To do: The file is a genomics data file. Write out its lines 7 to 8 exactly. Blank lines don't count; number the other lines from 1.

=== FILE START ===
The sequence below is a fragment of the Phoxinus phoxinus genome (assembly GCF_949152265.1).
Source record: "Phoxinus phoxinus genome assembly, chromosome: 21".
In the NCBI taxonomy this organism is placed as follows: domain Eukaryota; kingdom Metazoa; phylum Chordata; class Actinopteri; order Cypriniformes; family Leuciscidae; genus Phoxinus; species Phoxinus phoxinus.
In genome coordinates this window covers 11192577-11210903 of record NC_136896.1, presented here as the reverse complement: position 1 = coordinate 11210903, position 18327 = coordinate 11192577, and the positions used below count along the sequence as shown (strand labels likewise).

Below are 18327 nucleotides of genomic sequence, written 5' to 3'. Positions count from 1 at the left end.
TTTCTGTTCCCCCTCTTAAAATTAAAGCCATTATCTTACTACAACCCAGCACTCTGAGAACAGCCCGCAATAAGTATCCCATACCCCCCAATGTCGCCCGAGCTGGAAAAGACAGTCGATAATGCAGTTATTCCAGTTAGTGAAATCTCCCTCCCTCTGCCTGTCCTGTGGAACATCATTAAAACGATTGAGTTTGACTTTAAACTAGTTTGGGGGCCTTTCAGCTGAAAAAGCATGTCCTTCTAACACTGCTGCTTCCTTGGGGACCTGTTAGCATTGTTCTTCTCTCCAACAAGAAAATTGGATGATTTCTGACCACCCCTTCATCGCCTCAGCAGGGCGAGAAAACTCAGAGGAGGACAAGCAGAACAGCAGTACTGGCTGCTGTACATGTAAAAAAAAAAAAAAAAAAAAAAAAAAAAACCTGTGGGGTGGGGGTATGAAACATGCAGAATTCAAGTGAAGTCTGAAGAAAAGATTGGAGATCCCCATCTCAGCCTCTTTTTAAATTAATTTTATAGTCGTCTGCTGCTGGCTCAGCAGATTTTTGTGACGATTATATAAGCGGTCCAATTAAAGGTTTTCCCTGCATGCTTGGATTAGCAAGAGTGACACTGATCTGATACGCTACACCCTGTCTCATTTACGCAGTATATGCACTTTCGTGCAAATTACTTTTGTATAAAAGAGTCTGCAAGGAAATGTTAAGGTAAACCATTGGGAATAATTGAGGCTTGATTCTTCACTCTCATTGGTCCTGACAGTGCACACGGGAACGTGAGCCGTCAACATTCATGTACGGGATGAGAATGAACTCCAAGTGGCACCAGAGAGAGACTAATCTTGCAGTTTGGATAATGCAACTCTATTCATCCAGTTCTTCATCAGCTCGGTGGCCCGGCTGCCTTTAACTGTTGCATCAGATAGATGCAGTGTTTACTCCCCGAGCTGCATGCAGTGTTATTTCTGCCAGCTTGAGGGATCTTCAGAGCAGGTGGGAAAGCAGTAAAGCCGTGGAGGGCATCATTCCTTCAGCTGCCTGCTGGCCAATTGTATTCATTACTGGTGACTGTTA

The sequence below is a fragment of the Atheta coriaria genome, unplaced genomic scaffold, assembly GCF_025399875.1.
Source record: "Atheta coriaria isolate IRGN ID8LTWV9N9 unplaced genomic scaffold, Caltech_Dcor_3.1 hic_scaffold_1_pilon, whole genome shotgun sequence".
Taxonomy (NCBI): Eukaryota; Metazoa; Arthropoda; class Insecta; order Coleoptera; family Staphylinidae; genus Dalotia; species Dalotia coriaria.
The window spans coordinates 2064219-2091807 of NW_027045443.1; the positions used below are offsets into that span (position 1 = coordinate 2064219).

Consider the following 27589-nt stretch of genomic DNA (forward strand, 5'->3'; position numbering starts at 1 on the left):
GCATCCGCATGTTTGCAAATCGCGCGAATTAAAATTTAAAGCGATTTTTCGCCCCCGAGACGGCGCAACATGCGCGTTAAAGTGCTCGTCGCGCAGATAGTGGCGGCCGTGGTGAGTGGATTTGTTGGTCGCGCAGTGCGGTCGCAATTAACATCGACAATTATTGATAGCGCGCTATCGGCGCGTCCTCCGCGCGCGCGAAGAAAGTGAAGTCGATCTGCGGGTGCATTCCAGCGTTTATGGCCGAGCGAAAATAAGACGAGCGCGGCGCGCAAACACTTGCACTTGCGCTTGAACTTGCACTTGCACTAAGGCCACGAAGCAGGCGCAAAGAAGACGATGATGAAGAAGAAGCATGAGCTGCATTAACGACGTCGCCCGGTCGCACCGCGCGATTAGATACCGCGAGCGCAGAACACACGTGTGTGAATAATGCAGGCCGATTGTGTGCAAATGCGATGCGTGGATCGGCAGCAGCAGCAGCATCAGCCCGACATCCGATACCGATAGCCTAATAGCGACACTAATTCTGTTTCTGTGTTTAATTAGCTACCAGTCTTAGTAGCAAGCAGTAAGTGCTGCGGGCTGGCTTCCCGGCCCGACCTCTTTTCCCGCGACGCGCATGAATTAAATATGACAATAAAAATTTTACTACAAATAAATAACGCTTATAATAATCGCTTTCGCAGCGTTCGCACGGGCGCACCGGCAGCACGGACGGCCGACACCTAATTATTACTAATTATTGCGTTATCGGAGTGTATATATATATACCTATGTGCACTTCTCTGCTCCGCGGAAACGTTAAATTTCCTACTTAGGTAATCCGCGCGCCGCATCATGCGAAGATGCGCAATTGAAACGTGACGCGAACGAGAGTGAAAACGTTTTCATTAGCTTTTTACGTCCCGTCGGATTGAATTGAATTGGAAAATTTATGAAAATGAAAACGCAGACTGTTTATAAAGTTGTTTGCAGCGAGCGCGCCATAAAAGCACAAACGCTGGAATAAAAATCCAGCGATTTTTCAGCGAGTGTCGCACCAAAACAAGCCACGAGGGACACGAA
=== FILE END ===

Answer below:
The sequence below is a fragment of the Atheta coriaria genome, unplaced genomic scaffold, assembly GCF_025399875.1.
Source record: "Atheta coriaria isolate IRGN ID8LTWV9N9 unplaced genomic scaffold, Caltech_Dcor_3.1 hic_scaffold_1_pilon, whole genome shotgun sequence".